Say Yes to Less Stress: Advice for a Financially Healthy Marriage

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by Brian Valz, Hanover Community Branch Manager

Are you ready to take the next step with your significant other and start planning the rest of your life together? Let me tell you… there’s nothing less romantic than discussing your FICO score, credit card balances, or creating a budget. But while most couples would rather discuss an upcoming trip, where to eat dinner Saturday night, or  (eventually!) wedding locations and cake decorations, having open and honest conversations about finances and other important matters can have a far greater impact on the strength of a relationship. That way, there’ll be many more trips and romantic dinners for years to come, not to mention that dream wedding.

Financial stress can be the source of major discord in any relationship, so it’s important to tackle the difficult questions early on.  I’ve compiled a list of ten questions, from my own experience and with members I’ve been able to serve over the years, to help new couples take a proactive approach to financial health that can really guide the overall path of their relationship. Learning as much as possible about your partner’s financial outlook and habits is vital, as is having a deeper understanding of your own. Here are some questions that all couples, regardless of age, should ask before taking their relationship to the next level.

10 Financial Questions to Discuss with your Partner

What are your current expenses?

It is important for couples to focus not only on the amount they spend, but also on the interest rates of outstanding debts. For example, a credit card with a high variable rate may require more from your budget than one with a lower fixed rate. Perhaps some debts could be consolidated to help a couple’s overall cash flow. Has it been over a year since a car was financed? An interest rate review might find savings by refinancing. If one person in a relationship has better credit, it’s worth considering if a loan could help pay off their partner’s more costly debts. These are just a few factors to consider when evaluating overall expenses.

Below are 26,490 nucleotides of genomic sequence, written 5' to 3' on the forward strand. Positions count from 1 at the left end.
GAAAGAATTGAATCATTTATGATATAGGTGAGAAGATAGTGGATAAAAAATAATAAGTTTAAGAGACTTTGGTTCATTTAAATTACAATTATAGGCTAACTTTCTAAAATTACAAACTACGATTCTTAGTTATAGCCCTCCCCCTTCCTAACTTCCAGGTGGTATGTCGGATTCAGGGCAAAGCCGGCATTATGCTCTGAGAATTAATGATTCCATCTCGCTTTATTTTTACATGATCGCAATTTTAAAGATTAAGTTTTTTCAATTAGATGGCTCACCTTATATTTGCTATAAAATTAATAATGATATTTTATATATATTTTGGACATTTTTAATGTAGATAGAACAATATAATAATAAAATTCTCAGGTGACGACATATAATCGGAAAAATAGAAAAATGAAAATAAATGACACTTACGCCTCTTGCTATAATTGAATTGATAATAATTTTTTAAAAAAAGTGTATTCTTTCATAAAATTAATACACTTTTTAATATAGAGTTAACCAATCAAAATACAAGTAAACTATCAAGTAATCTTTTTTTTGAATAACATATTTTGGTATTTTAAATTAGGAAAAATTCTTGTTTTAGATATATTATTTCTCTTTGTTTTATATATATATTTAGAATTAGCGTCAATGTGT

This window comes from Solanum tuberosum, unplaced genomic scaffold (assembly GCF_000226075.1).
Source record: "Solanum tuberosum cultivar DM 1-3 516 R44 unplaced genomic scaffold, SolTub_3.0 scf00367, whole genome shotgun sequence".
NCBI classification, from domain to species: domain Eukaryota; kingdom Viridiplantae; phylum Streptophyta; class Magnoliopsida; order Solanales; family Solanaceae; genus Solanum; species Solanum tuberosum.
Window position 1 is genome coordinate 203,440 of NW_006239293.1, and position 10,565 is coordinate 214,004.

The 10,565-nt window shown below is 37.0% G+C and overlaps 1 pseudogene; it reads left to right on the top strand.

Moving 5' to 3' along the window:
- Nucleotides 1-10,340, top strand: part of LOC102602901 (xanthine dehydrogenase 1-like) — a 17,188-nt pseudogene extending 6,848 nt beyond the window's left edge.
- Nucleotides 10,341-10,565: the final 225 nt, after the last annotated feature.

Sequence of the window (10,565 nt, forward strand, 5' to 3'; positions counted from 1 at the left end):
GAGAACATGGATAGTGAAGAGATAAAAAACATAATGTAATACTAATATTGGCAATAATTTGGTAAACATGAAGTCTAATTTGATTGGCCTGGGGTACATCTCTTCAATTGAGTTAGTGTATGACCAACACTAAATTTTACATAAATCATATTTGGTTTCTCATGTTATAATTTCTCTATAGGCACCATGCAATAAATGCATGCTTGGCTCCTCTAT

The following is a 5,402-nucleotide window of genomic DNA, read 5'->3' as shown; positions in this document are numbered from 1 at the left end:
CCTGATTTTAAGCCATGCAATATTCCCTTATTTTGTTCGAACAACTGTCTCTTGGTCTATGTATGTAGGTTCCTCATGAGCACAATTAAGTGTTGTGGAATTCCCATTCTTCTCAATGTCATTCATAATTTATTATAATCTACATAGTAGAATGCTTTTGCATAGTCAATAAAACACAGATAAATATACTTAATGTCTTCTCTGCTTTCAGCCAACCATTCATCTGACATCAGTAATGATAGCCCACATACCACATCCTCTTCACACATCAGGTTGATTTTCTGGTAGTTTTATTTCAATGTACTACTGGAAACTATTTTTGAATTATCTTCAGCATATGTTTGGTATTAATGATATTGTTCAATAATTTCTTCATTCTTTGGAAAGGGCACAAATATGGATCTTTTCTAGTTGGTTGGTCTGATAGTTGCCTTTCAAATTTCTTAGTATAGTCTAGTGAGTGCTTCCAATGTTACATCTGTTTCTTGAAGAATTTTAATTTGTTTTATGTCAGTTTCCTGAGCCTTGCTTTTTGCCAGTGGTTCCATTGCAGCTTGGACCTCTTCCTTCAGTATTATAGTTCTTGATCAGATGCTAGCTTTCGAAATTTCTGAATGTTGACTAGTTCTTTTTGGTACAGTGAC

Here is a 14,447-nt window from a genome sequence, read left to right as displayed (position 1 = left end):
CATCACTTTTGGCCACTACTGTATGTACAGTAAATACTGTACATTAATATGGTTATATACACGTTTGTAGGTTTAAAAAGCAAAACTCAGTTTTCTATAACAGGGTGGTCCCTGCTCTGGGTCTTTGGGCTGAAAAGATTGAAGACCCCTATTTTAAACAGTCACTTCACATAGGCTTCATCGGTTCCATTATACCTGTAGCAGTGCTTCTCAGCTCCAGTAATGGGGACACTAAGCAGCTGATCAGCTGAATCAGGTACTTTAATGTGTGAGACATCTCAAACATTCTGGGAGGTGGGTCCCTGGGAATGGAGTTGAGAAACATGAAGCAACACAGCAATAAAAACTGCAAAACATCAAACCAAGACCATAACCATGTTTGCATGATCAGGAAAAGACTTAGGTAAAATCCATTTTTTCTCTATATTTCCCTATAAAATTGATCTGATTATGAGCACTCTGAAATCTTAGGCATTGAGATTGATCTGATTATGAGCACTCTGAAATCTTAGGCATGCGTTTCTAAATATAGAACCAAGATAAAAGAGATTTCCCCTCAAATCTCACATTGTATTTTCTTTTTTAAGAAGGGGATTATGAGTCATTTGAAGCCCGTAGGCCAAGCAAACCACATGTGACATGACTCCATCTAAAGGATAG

Have you shopped your auto and homeowner’s insurance in the past year?

For a couple just getting started, this can provide significant monthly savings. In many cases, a full insurance review hasn’t been conducted in several years, and you might be possible to get greater coverage and a lower rate. We recommend that couples review their insurance options once a year to ensure they’re getting the best rate available.

Are there any credit challenges?

Being honest with your significant other. Have you paid late in the past? Have there been other “credit hiccups”? Sharing your financial history will allow you to come up with a solution together, especially if either or both partners need help. Some solutions include calling creditors to set up a modified payment plan and monitoring the credit bureaus to be sure positive activity and payments are being reported. Getting both partners to a good place with their credit is an important goal for the long-term financial health of the relationship.

Have you monitored your credit?

Following up on the previous question, it’s vital for couples to know where they stand by reviewing their credit reports at least once a year to make sure that everything looks correct. Couples can get a copy of their credit reports from the three major credit reporting agencies in the United States at If you’re considering a major purchase or refinance, it can be helpful to know your FICO score, which is a measurement financial institutions use to determine loan rates, payment options, or whether to extend credit at all.